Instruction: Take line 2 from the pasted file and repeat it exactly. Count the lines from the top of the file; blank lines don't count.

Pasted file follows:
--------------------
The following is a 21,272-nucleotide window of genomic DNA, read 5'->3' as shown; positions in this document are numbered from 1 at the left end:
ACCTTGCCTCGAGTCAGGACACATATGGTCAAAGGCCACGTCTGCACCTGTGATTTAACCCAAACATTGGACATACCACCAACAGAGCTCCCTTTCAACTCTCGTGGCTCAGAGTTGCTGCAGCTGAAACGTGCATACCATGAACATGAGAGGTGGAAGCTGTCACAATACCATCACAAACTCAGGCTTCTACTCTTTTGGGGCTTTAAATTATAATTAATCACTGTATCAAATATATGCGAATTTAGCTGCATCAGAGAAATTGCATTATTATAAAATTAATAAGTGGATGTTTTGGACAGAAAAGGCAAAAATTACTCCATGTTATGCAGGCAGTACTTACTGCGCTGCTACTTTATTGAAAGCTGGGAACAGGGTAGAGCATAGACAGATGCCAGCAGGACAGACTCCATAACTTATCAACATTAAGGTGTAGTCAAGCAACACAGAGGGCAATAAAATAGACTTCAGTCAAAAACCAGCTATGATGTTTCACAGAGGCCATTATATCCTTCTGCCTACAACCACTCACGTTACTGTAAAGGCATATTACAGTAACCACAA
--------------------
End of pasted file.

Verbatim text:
ACCTTGCCTCGAGTCAGGACACATATGGTCAAAGGCCACGTCTGCACCTGTGATTTAACCCAAACATTGGACATACCACCAACAGAGCTCCCTTTCAACTCTCGTGGCTCAGAGTTGCTGCAGCTGAAACGTGCATACCATGAACATGAGAGGTGGAAGCTGTCACAATACCATCACAAACTCAGGCTTCTACTCTTTTGGGGCTTTAAATTATAATTAATCACTGTATCAAATATATGCGAATTTAGCTGCATCAGAGAAATTGCATTATTATAAAATTAATAAGTGGATGTTTTGGACAGAAAAGGCAAAAATTACTCCATGTTATGCAGGCAGTACTTACTGCGCTGCTACTTTATTGAAAGCTGGGAACAGGGTAGAGCATAGACAGATGCCAGCAGGACAGACTCCATAACTTATCAACATTAAGGTGTAGTCAAGCAACACAGAGGGCAATAAAATAGACTTCAGTCAAAAACCAGCTATGATGTTTCACAGAGGCCATTATATCCTTCTGCCTACAACCACTCACGTTACTGTAAAGGCATATTACAGTAACCACAA